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Quality

 

The disconnect over CT radiation discussions between emergency-room providers and the patients they serve may be wider than expected in the Image Wisely era. At one site, a new survey has shown that more than three-quarters of providers thought they’d routinely discussed radiation doses with CT patients—while fewer than one-quarter of patients said they’d been so informed.

Should patients be able to receive their radiology reports directly from radiologists? Or should they only be allowed access when chaperoned by a qualified medical professional? Two experts holding opposing views on the matter go toe-to-toe in articles published online in the Journal of the American College of Radiology.

Radiology trainees giving second reads to experienced radiologists’ image-interpretation reports can significantly reduce the use of post-script corrections, amplifications or clarifications—i.e., addenda.

Numerous studies and surveys have shown that U.S. workers in every field, including healthcare, derive more job satisfaction from being recognized for a job well done than from any other top-down motivator. Not even a pay raise goes as far. Of course, turning that insight into action across a large radiology department takes a little doing.

Implementing structured reporting templates has helped an academic radiology department increase its collective use of the clear and definitive term normal. However, use of the fuzzier term unremarkable also went up, suggesting more training may be in order.

 

Recent Headlines

Wide gap found between ER provider, patient perceptions of radiation dose discussions

The disconnect over CT radiation discussions between emergency-room providers and the patients they serve may be wider than expected in the Image Wisely era. At one site, a new survey has shown that more than three-quarters of providers thought they’d routinely discussed radiation doses with CT patients—while fewer than one-quarter of patients said they’d been so informed.

Direct patient access to radiology reports: Up for debate

Should patients be able to receive their radiology reports directly from radiologists? Or should they only be allowed access when chaperoned by a qualified medical professional? Two experts holding opposing views on the matter go toe-to-toe in articles published online in the Journal of the American College of Radiology.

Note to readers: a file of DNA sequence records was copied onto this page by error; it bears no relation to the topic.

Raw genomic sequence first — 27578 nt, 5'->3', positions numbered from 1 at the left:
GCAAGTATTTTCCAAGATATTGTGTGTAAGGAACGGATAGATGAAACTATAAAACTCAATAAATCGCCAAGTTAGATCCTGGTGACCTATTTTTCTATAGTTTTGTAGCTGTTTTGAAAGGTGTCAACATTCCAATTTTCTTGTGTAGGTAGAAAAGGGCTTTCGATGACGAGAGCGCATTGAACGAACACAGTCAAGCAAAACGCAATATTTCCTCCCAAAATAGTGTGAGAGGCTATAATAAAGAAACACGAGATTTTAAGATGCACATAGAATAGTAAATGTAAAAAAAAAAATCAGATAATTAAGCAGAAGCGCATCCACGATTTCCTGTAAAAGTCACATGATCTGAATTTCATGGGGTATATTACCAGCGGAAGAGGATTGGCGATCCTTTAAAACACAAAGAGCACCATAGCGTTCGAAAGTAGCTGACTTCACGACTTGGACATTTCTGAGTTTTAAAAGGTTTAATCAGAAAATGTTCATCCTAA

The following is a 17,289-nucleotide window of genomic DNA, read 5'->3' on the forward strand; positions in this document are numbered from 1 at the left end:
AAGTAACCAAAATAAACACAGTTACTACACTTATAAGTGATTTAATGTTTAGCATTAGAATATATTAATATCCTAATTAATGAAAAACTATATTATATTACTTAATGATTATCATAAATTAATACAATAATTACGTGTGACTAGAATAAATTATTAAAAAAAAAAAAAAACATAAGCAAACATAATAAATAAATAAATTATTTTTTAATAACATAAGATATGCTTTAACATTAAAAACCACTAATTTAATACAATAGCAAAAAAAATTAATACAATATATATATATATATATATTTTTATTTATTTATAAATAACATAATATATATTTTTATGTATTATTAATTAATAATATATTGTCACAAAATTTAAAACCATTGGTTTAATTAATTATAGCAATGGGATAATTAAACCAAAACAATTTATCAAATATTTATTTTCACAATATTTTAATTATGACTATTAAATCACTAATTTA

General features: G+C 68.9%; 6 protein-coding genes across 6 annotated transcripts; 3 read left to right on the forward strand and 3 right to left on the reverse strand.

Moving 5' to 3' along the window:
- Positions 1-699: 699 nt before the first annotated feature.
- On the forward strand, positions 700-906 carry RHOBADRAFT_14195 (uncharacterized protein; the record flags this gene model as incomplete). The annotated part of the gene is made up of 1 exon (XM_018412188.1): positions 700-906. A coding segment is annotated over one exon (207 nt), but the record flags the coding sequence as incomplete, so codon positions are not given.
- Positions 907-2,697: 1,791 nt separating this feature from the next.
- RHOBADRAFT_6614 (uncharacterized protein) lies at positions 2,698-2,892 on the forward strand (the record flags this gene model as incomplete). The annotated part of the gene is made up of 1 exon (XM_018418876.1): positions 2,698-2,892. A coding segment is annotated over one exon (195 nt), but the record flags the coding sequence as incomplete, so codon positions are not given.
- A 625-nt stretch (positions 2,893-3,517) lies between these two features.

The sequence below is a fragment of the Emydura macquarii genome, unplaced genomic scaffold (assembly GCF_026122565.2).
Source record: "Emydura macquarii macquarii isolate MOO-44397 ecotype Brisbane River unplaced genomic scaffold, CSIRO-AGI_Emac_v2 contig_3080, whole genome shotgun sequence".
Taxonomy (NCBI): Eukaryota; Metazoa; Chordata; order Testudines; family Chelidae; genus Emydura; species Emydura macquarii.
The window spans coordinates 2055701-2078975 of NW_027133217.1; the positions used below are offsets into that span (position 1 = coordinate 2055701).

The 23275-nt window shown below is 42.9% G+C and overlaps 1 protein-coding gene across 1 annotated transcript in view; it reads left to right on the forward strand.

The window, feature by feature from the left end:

Radiology trainees can cut rates of radiology-report addenda, adding value to patient care

Radiology trainees giving second reads to experienced radiologists’ image-interpretation reports can significantly reduce the use of post-script corrections, amplifications or clarifications—i.e., addenda.

AHRA 2017 preview: Quality work rewarded is quality work repeated—and emulated

Numerous studies and surveys have shown that U.S. workers in every field, including healthcare, derive more job satisfaction from being recognized for a job well done than from any other top-down motivator. Not even a pay raise goes as far. Of course, turning that insight into action across a large radiology department takes a little doing.

Structured reporting increases ‘normal’—but ‘unremarkable’ persists

Implementing structured reporting templates has helped an academic radiology department increase its collective use of the clear and definitive term normal. However, use of the fuzzier term unremarkable also went up, suggesting more training may be in order.

Greasing radiologist/referring physician communication leads to better reads

Smoothing barriers impeding radiologist/referring physician communication can better care through improved timeliness and more nuanced interpretations, according to a study published in the Journal of the American College of Radiology. For the University of Texas Health Science Center, this meant building a communication tool within PACS and assigning clerical staff to troubleshoot the system, rather than leaving radiologists to figure it out on their own.

Radiology residents lack training in how to communicate results to patients

Radiology’s shift to value-based care has providers considering even the smallest details related to the patient experience. A recent study published by Current Problems in Diagnostic Radiology, however, shows that radiology residents are not being trained on the proper way to communicate exam results to patients.

fMRI used to predict dogs not fit for service training

Emory University neuroscientist Gregory Berns led a team of researchers who found that when using fMRI to scan canine candidates to assist people with disabilities, images would help predict which dogs would be unfit for a rigorous service training program.

Self-examination is crucial before making drastic MACRA-related changes

It’s official: The reporting window for MACRA has begun. While CMS has eased the reporting requirements for 2017, calling it a transition year, practices aiming for full participation still need to report all of the required measurements for a continuous period of at least 90 days. In fact, groups looking to maximize their chances of a positive adjustment should report as much data as possible, according to CMS.

How to track inconsistencies in CT protocol usage

The CT Protocol team at the University of Wisconsin have created a methodology for measuring organizational adherence to standardized CT protocols, published in the Journal of the American College of Radiology. Based on finding outliers in a large pool of scanning data, the workflows can be scaled to any size practice and are intended to help imaging centers identify problems.

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